Nitroglycerin was more dangerous than words can describe. Many people lost their lives to the volatile substance responsible for shooting oil wells across the Oil Region. The purpose of shooting a well was to fracture the rock and cause oil to flow. Today, this procedure is completed mostly with hydraulic fracturing.
Hauling nitroglycerin to its destination caused a person to take their life into their own hands. The first big nitro explosion in Titusville occurred on December 16, 1869 at the Roberts Torpedo Factory when 1,500 pounds of gunpowder and 4,000 pounds of nitroglycerin exploded, killing one person and heavily damaging Spring and Franklin Streets. Working with nitroglycerin was a job that local man Worthy Sullivan did not survive on his forty-second birthday.
On January 27, 1930, Worthy Sullivan prepared his nitro load for a trip from the Titusville area to Ten Mile Bottom, just south of Oil City. He worked for the A. Cupler Jr. Torpedo Company whose namesake, Adam Cupler Jr., was killed by a nitro explosion on October 12, 1903.
That fateful day, Sullivan was carrying fifty quarts of nitro that were meant to be used to shoot a well at the Perry Farm. Packed in tightly so they wouldn’t move, Sullivan made sure all the cans were securely in place before departing.
Shortly before his trip, the snow had been fierce. Drifts were piled up across the pavement which required many travelers to detour through fields. The decision to detour ultimately cost Sullivan his life. Between Cherrytree and Dempseytown, specifically at Lamey Church via Fosters Corners, Worthy Sullivan began driving over a frozen field. As he approached the home of Clarence Seyler and family, Sullivan could not tell that underneath the snow, the field had turned into plowed furrows. Before he could change his trajectory, the nitroglycerin was jostled by a 7-inch-high raised furrow and the entire load exploded.
The blast created a 5-foot deep hole in the ground and rocked the nearby house on its foundation. Every window in the house was shattered, all the doors were blown in, all the dishes in the house were broken, furniture overturned, and the occupants were thrown to the floor. Mrs. Seyler suffered cuts on her face from the shattering glass and her daughter, Mrs. Homer Flockerzi was cut on her forehead by a falling shelf. Flockerzi’s infant child narrowly escaped injury when a stove overturned and framed pictures fell off the walls around him. In the cellar, Virgil Bowersock, Seyler’s son, was thrown to the floor and all the canned food crashed around him. Slowly, the family emerged from the house to figure out what happened.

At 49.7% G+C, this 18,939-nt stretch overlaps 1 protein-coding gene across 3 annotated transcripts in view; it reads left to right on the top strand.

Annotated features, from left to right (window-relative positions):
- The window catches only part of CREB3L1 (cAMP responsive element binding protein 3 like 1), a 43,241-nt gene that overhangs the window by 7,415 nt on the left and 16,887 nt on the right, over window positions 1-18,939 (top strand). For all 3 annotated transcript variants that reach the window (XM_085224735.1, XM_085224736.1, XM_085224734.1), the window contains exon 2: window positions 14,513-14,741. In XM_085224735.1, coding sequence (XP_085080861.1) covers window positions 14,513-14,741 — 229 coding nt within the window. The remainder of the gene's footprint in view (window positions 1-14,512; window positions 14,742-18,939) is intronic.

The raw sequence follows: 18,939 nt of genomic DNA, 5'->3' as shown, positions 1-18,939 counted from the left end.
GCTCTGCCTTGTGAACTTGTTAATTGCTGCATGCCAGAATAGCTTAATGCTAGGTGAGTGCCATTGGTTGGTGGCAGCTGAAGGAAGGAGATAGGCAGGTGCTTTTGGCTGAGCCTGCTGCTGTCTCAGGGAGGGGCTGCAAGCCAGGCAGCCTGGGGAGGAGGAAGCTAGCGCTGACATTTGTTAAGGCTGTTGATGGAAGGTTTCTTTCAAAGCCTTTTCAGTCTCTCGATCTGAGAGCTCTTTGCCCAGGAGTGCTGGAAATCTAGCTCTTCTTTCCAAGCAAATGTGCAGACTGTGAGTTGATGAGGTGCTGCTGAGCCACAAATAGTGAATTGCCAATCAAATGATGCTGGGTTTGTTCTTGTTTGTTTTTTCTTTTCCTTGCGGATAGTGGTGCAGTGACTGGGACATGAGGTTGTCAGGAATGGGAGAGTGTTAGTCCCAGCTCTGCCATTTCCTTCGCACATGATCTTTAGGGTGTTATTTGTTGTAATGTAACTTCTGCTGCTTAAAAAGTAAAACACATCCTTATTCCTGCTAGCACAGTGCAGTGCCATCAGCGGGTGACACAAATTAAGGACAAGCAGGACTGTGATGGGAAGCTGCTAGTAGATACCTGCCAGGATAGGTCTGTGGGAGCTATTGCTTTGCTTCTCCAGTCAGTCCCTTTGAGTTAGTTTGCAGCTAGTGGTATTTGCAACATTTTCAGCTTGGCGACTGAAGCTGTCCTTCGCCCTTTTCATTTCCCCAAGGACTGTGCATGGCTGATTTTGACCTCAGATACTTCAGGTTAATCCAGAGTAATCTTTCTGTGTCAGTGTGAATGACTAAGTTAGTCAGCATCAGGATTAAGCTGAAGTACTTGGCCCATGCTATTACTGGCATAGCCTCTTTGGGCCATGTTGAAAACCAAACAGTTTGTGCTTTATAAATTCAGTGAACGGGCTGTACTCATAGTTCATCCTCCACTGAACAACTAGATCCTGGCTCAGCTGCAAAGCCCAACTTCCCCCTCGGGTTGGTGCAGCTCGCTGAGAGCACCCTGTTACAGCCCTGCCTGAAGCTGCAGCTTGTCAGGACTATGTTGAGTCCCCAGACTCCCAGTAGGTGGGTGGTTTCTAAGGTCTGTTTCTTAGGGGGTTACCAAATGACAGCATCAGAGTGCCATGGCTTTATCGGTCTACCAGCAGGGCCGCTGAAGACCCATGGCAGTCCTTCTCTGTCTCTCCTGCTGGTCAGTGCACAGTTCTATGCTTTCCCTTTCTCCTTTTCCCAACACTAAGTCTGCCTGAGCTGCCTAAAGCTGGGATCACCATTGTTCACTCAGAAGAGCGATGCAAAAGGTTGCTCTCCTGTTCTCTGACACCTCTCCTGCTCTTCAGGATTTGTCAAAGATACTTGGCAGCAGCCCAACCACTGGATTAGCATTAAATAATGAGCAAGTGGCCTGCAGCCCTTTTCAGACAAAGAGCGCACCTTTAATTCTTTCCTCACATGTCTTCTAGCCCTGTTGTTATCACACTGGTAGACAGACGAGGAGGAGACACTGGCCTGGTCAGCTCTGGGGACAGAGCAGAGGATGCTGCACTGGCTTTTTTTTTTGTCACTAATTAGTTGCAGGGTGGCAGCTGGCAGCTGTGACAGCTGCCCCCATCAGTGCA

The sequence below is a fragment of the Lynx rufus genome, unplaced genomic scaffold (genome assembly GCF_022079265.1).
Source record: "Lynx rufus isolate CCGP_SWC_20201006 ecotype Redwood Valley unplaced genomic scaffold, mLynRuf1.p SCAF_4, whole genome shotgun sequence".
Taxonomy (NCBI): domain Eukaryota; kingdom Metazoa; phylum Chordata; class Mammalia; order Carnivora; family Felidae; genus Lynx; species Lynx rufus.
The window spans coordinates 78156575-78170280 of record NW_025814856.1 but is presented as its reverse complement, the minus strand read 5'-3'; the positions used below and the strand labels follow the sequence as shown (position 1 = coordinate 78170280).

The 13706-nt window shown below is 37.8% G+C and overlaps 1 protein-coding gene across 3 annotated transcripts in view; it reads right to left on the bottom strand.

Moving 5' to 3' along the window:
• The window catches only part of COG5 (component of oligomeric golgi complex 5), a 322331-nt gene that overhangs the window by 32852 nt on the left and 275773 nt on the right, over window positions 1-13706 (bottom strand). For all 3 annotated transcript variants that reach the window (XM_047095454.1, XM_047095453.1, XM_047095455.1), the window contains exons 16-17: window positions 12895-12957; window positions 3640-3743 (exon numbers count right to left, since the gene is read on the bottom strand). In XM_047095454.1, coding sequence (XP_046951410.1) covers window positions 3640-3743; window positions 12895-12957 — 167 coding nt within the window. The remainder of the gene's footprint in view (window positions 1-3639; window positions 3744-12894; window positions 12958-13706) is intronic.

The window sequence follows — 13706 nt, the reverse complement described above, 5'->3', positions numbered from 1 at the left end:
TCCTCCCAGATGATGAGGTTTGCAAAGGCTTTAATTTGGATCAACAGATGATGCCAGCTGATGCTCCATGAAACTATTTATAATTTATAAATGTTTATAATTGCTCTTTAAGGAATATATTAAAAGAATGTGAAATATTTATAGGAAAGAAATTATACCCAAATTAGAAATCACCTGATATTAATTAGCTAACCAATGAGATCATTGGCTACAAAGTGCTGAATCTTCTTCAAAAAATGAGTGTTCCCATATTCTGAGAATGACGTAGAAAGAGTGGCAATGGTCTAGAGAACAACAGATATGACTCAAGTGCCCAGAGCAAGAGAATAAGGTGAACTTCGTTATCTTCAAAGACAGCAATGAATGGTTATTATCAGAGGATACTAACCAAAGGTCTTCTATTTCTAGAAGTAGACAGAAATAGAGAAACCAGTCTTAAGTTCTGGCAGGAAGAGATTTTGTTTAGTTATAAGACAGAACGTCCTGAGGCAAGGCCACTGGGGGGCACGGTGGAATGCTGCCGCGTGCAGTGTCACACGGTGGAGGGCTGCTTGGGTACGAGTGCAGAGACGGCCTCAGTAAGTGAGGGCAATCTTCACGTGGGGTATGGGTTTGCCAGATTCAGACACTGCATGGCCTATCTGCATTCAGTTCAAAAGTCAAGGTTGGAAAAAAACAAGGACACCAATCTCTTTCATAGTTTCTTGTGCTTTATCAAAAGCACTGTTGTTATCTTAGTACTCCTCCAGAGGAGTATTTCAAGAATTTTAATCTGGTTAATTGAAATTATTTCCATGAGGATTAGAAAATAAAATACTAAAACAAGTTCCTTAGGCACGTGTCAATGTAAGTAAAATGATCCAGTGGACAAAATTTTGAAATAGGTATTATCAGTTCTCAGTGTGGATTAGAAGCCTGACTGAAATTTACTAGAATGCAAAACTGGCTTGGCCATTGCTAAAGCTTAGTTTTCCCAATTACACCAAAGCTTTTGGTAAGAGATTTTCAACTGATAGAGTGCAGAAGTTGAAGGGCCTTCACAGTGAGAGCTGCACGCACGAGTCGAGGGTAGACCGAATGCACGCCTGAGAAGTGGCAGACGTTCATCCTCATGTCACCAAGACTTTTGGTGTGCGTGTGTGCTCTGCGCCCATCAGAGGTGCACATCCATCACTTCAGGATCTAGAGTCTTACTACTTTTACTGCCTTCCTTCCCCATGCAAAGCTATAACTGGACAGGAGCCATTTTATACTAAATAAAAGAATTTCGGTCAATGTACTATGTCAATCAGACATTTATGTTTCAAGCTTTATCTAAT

The area surrounding the house was nearly unrecognizable. There was a hole torn in the barn roof, electrical and telephone wires were hanging from their poles, and parts of what was the Dodge nitro truck strewn in a fifty foot radius. Someone who heard the blast was able to notify the Oil City police and the Salvation Army who both sent vehicles to the scene to assist. Eventually, Sullivan was identified by one of his boots which was recovered near the barn.
Worthy Sullivan was the son of John and Hattie Prather Sullivan. He was born in Troy Township on January 27, 1888. Described as having grey eyes and dark brown hair, he served overseas in World War I in the 80th division 314th artillery from 1918 to 1919. He was married in September 1923 to Hazel Hooker of Hydetown. The family stayed in the area and had two children, John and Ruth. While Sullivan was on his nitro transport, his family was home making a cake for his birthday celebration. At one point, the electric went out and Hazel and the children finished the cake by hand. Unbeknownst to them was the horrible cause of the power outage.
After Worthy’s death, Hazel worked for the Department of Labor for fifteen years. Members of John’s and Ruth’s families still live locally today and sometimes tell family stories of their departed loved one. We appreciate his family members sharing his story with us for this article and reminding us of the dangerous lives our forebears lived in the Oil Region of Pennsylvania.
Sources: Titusville Herald 1/28/1930, 7/22/1995, 3/31/1997, 6/14/1965; Interview with Sue Stewart